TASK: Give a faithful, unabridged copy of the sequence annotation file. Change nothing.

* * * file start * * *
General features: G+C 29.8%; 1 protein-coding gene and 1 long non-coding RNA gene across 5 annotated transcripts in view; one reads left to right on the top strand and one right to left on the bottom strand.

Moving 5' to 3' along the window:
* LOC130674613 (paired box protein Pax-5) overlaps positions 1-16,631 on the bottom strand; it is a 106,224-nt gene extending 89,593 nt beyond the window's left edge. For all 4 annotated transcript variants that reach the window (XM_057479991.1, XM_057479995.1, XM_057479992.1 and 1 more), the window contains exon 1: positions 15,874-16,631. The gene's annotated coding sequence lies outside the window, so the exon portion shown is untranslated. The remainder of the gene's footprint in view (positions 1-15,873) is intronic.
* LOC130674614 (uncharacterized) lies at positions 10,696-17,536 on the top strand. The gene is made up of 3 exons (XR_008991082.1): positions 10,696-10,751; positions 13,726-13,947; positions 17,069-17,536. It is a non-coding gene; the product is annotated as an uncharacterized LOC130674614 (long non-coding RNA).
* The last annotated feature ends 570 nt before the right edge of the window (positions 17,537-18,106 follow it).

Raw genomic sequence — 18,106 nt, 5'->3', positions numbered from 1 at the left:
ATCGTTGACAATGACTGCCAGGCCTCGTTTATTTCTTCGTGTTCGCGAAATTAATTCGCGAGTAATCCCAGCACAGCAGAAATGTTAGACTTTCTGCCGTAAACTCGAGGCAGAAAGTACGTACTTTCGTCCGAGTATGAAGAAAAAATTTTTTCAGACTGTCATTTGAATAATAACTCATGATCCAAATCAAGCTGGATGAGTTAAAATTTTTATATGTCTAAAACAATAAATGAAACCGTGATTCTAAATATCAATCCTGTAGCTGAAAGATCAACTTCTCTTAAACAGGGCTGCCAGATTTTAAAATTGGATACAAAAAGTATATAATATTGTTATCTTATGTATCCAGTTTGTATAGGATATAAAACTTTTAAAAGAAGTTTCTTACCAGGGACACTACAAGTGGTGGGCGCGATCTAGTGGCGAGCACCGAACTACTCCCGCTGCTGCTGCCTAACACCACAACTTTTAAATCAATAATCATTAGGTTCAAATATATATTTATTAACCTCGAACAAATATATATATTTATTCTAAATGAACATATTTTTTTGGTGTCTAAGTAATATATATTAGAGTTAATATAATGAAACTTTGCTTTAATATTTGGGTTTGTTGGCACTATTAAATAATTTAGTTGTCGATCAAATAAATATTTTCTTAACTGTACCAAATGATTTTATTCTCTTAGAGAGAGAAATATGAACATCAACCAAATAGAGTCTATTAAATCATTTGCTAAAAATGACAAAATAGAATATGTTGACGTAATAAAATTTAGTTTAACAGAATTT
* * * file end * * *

General features: G+C 29.8%; 1 protein-coding gene and 1 long non-coding RNA gene across 5 annotated transcripts in view; one reads left to right on the top strand and one right to left on the bottom strand.

Moving 5' to 3' along the window:
* LOC130674613 (paired box protein Pax-5) overlaps positions 1-16,631 on the bottom strand; it is a 106,224-nt gene extending 89,593 nt beyond the window's left edge. For all 4 annotated transcript variants that reach the window (XM_057479991.1, XM_057479995.1, XM_057479992.1 and 1 more), the window contains exon 1: positions 15,874-16,631. The gene's annotated coding sequence lies outside the window, so the exon portion shown is untranslated. The remainder of the gene's footprint in view (positions 1-15,873) is intronic.
* LOC130674614 (uncharacterized) lies at positions 10,696-17,536 on the top strand. The gene is made up of 3 exons (XR_008991082.1): positions 10,696-10,751; positions 13,726-13,947; positions 17,069-17,536. It is a non-coding gene; the product is annotated as an uncharacterized LOC130674614 (long non-coding RNA).
* The last annotated feature ends 570 nt before the right edge of the window (positions 17,537-18,106 follow it).

Raw genomic sequence — 18,106 nt, 5'->3', positions numbered from 1 at the left:
ATCGTTGACAATGACTGCCAGGCCTCGTTTATTTCTTCGTGTTCGCGAAATTAATTCGCGAGTAATCCCAGCACAGCAGAAATGTTAGACTTTCTGCCGTAAACTCGAGGCAGAAAGTACGTACTTTCGTCCGAGTATGAAGAAAAAATTTTTTCAGACTGTCATTTGAATAATAACTCATGATCCAAATCAAGCTGGATGAGTTAAAATTTTTATATGTCTAAAACAATAAATGAAACCGTGATTCTAAATATCAATCCTGTAGCTGAAAGATCAACTTCTCTTAAACAGGGCTGCCAGATTTTAAAATTGGATACAAAAAGTATATAATATTGTTATCTTATGTATCCAGTTTGTATAGGATATAAAACTTTTAAAAGAAGTTTCTTACCAGGGACACTACAAGTGGTGGGCGCGATCTAGTGGCGAGCACCGAACTACTCCCGCTGCTGCTGCCTAACACCACAACTTTTAAATCAATAATCATTAGGTTCAAATATATATTTATTAACCTCGAACAAATATATATATTTATTCTAAATGAACATATTTTTTTGGTGTCTAAGTAATATATATTAGAGTTAATATAATGAAACTTTGCTTTAATATTTGGGTTTGTTGGCACTATTAAATAATTTAGTTGTCGATCAAATAAATATTTTCTTAACTGTACCAAATGATTTTATTCTCTTAGAGAGAGAAATATGAACATCAACCAAATAGAGTCTATTAAATCATTTGCTAAAAATGACAAAATAGAATATGTTGACGTAATAAAATTTAGTTTAACAGAATTT